Written by Piers Robinson.
Although widely recognised, theorised and researched during the first decades of the twentieth century, propaganda has slid from scholarly attention. With the rise of Public Relations (PR) studies in the academy and the dramatic growth of the global PR industry our appreciation of the ways in which our minds can be manipulated has been diminished. Of course, none of this has been an accident. As Edward Bernays, the founding father of contemporary PR, explained ‘propaganda got to be a bad word because of the Germans … using it [during the First World War]. So what I did was to … find some other words. So we found the words Counsel on Public Relations.’ Today our attention is distracted by the array of euphemisms now in circulation, most of which, as the late British historian of propaganda, Professor Philip M. Taylor, noted, are designed to eclipse the fact that democracies engage in propaganda as a matter of routine. Strategic communication, perception management, psychological operations, information and influence operations – the list goes on – are just some of the labels in use to describe activities that would have once been described as propaganda.
This euphemism game is a real problem because it has worked against serious academic and public engagement with the strategies of manipulation that now play such a major role in the exercise of power, whether in our democracies or in the authoritarian states who are the ‘usual suspects’ when accusations of propaganda are made. The last 15 years of the post 9/11 ‘war on terror’ are testament to the extent to which propaganda is ubiquitous in the contemporary world. The 2003 invasion of Iraq, for example, now stands as a seminal example of an instance where two governments embarked upon an elaborate and concerted propaganda campaign in order to persuade domestic and global opinion that Saddam Hussein posed a serious Weapons of Mass Destruction (WMD) threat to the world. As has now been extensively documented, this propaganda involved manipulation of intelligence and exaggerated claims of weapons being deployable with 45 minutes of an order to do so. In short, the British and American publics were manipulated into supporting the invasion of a largely defenceless country that possessed no usable WMD. Public awareness of the plight of the Palestinian peoples in the West Bank and Gaza strip, after a few years of optimism following the 1993 Oslo Accords, would appear to have been clouded by robust propaganda aimed at presenting the conflict as one of Israel’s defence against ideological extremists and terrorists rather than the occupation and progressive take-over of land that is allocated, by international law and the United Nations, to the Palestinians. The possibility of anything approaching a reasonable or just settlement for the Palestinians is rapidly slipping away as the living situation in the Gaza strip worsens and more land is taken from Palestinians in the West Bank. Away from the realm of conflict and war, the role of propaganda and persuasion with respect to the tobacco industry, which worked tirelessly for decades to help obscure the health risks of smoking, and also more recently the fossil fuel industry which has sought to sow seeds of doubt regarding human impact on global warming, highlight the role of propaganda (they call it ‘PR’) in the service of big business. In short, propaganda and the ‘intelligent manipulation of the mind’ play a central role in defining issues of our time, are central to the exercise of power, and have profound implications for how we understand governance and the state of our democracy.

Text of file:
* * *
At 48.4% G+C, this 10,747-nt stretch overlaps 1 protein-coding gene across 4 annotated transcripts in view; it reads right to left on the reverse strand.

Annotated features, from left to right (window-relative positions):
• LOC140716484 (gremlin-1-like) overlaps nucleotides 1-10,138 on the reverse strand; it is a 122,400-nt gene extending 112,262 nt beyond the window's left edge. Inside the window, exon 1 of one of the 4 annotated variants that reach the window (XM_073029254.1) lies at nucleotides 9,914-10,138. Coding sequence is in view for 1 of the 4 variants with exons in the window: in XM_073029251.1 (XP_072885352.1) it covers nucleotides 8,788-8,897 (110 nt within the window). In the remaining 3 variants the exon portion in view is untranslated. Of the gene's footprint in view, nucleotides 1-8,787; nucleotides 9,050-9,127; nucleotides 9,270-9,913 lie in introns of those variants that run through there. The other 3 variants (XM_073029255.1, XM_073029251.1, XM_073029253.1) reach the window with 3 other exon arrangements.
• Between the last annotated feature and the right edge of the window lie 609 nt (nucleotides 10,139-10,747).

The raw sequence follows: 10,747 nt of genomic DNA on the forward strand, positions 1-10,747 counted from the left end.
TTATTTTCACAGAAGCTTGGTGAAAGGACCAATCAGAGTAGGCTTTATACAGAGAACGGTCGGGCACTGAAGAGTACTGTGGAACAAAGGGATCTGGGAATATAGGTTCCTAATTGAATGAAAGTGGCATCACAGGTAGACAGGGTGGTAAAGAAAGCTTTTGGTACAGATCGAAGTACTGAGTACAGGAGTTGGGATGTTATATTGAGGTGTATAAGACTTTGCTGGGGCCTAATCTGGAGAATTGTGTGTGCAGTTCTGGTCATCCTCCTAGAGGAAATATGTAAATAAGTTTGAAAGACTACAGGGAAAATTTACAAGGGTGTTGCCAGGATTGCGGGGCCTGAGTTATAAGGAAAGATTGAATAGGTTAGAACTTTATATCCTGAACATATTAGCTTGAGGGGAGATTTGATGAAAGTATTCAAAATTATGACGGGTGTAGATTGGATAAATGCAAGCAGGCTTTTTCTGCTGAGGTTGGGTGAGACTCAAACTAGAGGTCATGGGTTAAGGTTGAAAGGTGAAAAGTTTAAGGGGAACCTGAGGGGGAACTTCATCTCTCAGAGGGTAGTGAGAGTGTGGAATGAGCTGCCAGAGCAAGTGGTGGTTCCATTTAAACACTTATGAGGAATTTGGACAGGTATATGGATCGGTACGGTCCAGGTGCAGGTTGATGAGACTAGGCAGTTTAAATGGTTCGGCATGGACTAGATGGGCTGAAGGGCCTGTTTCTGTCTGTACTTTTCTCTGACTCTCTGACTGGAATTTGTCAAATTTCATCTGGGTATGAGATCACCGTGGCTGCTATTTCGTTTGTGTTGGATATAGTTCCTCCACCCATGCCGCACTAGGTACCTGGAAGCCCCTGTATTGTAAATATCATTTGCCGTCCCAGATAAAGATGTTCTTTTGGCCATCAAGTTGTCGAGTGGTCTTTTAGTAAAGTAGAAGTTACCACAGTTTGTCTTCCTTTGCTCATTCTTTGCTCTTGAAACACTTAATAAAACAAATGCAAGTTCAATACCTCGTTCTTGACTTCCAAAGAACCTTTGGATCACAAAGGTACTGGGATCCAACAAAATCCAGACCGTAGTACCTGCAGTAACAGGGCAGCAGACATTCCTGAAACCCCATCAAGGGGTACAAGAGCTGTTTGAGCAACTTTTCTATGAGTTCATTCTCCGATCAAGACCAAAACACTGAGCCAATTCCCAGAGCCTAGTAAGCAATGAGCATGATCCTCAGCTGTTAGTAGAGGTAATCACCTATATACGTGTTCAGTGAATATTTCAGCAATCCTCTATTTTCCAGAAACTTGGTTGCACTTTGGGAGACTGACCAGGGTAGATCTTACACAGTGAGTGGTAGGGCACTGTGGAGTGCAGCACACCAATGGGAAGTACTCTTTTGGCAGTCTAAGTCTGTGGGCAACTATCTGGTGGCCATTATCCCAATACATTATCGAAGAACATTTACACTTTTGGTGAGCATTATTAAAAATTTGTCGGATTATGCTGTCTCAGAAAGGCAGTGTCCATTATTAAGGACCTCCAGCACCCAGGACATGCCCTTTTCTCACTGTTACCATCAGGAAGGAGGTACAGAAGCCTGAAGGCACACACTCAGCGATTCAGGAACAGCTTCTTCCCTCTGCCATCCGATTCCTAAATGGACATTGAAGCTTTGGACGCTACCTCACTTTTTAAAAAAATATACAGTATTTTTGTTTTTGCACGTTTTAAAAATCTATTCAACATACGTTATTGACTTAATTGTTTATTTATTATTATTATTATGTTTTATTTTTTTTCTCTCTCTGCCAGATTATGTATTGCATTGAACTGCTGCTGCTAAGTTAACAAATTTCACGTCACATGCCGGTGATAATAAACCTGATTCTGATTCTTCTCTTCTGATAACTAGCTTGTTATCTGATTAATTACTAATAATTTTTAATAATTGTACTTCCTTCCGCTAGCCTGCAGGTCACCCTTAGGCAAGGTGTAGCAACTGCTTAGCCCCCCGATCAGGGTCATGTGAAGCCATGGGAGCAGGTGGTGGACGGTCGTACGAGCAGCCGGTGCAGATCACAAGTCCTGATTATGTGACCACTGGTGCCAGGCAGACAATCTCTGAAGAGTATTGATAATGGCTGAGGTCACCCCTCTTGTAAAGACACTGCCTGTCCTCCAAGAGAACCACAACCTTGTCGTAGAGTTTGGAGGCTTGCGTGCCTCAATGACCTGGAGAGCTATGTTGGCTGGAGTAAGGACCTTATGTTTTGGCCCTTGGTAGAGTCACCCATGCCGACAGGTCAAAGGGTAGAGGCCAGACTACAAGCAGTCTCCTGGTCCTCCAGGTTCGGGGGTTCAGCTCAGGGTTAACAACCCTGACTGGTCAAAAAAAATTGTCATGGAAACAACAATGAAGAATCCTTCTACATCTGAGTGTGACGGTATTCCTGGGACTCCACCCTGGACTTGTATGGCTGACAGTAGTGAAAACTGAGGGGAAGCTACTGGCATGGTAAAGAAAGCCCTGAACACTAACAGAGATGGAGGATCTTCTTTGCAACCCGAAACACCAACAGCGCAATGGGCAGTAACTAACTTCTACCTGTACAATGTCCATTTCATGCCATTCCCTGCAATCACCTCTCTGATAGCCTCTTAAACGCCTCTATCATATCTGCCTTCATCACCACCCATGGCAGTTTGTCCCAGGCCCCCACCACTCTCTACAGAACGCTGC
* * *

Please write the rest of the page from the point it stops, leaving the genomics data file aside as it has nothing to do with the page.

It is time, therefore, for more rather than less engagement with propaganda and it is necessary to reinvigorate both intellectual inquiry into this manipulative form of persuasion and influence, as well as raise public awareness about it. Perhaps of greatest importance is persuading the disciplines of political science and sociology to, once again, take propaganda seriously. For too long these disciplines have relegated propaganda to a sub-field of communication studies and failed to appreciate just how central the concept is to understanding power, hegemony, governance and democracy. We also need to theorise more fully the full range of persuasion and influence strategies in play, including methods of deception as well as coercion and incentivisation. With respect to the latter two methods, it is important for contemporary scholars of propaganda to recognise more fully that persuasion and influence can involve actions as well as words: Western ‘counter-insurgency’ operations in Iraq and Afghanistan are testimony to the use of combinations of physical force (military threats) and incentivisation (money and resources) in order to persuade and influence populations. Finally, and looking forward, the field of propaganda studies needs to engage more fully with ethical concerns. This means a more thorough going exploration of the circumstances in which propaganda is justified and, also, the development of forms of persuasion and influence that, rather than manipulate, work to persuade in a consensual and democratic fashion. Finally, engagement with practitioners and the public is essential. The task of scholarship should be to shape and improve the world and, for the field of propaganda studies, this entails working to improve the ways in which professional communicators conduct themselves and providing publics with the knowledge and skills to defend themselves against manipulation. This was tried once back in the 1930s with the Institute for Propaganda Analysis. It is time is time for this to be tried again.
Piers Robinson is Chair in Politics, Society and Political Journalism in the Department of Journalism Studies, University of Sheffield. Image credit: CC by Tony Fischer/Flickr